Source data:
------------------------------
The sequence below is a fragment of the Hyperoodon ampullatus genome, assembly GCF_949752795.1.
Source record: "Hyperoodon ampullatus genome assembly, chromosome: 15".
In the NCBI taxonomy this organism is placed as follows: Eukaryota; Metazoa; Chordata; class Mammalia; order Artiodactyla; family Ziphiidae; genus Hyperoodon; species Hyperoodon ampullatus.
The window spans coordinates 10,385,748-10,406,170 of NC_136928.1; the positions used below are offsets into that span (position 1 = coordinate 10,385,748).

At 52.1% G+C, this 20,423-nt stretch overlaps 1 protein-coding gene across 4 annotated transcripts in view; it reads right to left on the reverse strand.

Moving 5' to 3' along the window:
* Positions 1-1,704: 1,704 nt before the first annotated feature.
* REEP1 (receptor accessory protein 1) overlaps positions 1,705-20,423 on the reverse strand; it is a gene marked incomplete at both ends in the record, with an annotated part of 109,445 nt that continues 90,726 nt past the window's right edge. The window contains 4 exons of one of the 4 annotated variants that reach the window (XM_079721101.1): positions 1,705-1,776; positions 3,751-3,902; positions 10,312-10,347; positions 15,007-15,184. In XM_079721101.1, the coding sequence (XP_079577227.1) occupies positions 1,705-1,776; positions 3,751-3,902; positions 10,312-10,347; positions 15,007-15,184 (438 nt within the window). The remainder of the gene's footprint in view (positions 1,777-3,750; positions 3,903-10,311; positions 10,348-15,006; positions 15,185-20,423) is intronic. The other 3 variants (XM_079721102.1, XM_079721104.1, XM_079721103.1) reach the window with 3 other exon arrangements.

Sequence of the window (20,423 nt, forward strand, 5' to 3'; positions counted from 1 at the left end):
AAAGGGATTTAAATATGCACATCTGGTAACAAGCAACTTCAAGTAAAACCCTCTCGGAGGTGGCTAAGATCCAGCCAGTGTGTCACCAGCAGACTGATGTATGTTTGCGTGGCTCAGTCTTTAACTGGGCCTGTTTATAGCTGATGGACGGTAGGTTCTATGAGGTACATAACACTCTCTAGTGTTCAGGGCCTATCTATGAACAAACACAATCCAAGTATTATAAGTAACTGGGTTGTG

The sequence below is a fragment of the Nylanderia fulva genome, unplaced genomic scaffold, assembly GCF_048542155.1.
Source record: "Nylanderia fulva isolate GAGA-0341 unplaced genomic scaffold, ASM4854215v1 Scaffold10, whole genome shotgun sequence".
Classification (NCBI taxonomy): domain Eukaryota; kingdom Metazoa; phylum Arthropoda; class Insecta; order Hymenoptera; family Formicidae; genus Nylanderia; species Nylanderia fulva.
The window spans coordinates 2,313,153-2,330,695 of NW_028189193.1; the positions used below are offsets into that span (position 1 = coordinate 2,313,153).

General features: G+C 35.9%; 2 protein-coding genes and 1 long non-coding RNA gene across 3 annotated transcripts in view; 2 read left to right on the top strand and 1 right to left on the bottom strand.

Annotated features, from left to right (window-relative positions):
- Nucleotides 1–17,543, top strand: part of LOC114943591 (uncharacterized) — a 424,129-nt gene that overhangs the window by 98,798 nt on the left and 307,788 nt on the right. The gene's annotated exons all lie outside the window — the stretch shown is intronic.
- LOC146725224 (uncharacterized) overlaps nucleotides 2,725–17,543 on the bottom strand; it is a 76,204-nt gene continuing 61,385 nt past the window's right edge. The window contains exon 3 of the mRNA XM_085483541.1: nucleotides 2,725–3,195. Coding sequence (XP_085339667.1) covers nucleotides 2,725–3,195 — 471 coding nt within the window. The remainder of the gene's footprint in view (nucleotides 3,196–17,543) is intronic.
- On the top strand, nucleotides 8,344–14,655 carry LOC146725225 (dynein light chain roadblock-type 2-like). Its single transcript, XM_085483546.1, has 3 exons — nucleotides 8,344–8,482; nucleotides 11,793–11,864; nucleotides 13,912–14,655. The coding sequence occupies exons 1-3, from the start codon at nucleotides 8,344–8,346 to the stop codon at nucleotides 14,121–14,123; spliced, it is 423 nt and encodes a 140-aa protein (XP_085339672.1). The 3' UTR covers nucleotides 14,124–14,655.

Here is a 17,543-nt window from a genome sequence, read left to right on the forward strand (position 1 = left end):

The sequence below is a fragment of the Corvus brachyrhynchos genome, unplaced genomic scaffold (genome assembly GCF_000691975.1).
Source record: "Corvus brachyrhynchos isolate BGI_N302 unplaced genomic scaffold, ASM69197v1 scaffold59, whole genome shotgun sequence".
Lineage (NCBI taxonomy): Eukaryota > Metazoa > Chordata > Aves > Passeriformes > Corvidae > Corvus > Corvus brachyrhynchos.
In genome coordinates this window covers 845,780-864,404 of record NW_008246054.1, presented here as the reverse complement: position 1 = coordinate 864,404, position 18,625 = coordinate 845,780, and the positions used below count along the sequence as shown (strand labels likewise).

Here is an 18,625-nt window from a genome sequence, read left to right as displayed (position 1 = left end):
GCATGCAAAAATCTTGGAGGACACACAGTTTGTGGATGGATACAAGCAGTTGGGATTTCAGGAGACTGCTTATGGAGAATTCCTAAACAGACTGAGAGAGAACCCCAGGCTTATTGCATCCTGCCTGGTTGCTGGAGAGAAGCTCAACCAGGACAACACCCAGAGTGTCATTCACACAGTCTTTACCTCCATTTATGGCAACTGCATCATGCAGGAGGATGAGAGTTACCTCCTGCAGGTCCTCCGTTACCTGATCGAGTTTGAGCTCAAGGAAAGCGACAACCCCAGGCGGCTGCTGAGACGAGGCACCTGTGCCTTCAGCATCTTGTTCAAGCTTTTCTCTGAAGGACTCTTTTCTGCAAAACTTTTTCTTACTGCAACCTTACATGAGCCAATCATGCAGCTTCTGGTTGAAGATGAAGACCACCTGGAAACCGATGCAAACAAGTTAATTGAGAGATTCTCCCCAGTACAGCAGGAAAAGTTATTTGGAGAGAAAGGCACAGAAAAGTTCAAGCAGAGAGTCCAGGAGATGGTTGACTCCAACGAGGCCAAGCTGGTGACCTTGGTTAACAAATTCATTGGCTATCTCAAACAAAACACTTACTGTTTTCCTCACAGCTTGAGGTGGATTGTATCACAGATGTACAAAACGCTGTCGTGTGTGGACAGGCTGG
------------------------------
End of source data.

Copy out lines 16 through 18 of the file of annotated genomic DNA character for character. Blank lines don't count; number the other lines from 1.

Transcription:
Annotated features, from left to right (window-relative positions):
- Nucleotides 1–17,543, top strand: part of LOC114943591 (uncharacterized) — a 424,129-nt gene that overhangs the window by 98,798 nt on the left and 307,788 nt on the right. The gene's annotated exons all lie outside the window — the stretch shown is intronic.
- LOC146725224 (uncharacterized) overlaps nucleotides 2,725–17,543 on the bottom strand; it is a 76,204-nt gene continuing 61,385 nt past the window's right edge. The window contains exon 3 of the mRNA XM_085483541.1: nucleotides 2,725–3,195. Coding sequence (XP_085339667.1) covers nucleotides 2,725–3,195 — 471 coding nt within the window. The remainder of the gene's footprint in view (nucleotides 3,196–17,543) is intronic.